For those readers not patient enough to click through her entire tale, here is some back story:

Futura’s tale began in Planet Comics issue #43 in July of 1946. Secretary Marcia Reynolds is kidnapped from Earth and enslaved for medical experiments by the Brain-Men of Pan-Cosmos. She escapes, a bit too easily in fact, and steals a ship intending to head back to Earth. Unknown to Marcia Reynolds, now called Futura by her captors, her escape is being carefully monitored to measure her suitability for inclusion into the Pan-Cosmos genome.

Forced into situations that test her mettle, Futura evades her intended fate and gains allies, makes enemies and is a central witness to the fact that messiahs can be dangerous to your health. As her story continues, Futura becomes a wild card and her presence as a destabilizing threat to the status quo could not be tolerated by those in power. Fortunately for Futura the fragmented leaders of occupied space are corrupt, lazy and not used to rebellion from their cowed populace. Futura meets every challenge, fighting back ferociously and without hesitation.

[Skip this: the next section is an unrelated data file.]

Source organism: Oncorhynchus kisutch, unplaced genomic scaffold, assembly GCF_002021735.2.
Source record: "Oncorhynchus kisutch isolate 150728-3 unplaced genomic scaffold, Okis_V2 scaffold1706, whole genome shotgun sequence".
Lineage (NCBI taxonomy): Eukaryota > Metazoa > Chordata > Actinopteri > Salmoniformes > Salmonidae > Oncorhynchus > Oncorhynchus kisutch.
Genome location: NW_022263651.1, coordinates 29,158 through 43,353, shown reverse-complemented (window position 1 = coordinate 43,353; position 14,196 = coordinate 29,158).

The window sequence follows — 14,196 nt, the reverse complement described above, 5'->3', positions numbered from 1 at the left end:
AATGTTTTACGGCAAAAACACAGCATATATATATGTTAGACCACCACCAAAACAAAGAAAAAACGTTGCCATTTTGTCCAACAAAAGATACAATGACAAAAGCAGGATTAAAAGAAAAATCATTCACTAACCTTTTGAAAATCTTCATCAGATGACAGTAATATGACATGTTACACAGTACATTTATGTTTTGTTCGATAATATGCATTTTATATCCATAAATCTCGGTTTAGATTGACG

For Futura does not just defeat an opponent, no. She utterly destroys an enemy by erasing their entire culture leaving them without a power base. What remains when she is done renders them in a state where they are no threat for the foreseeable future. While this tactic is not necessarily the action of a hero it certainly is that of a leader of nations. This Geo-political approach on a galactic scale is something that having recently emerged from a devastating World War the readers of the day could easily identify with.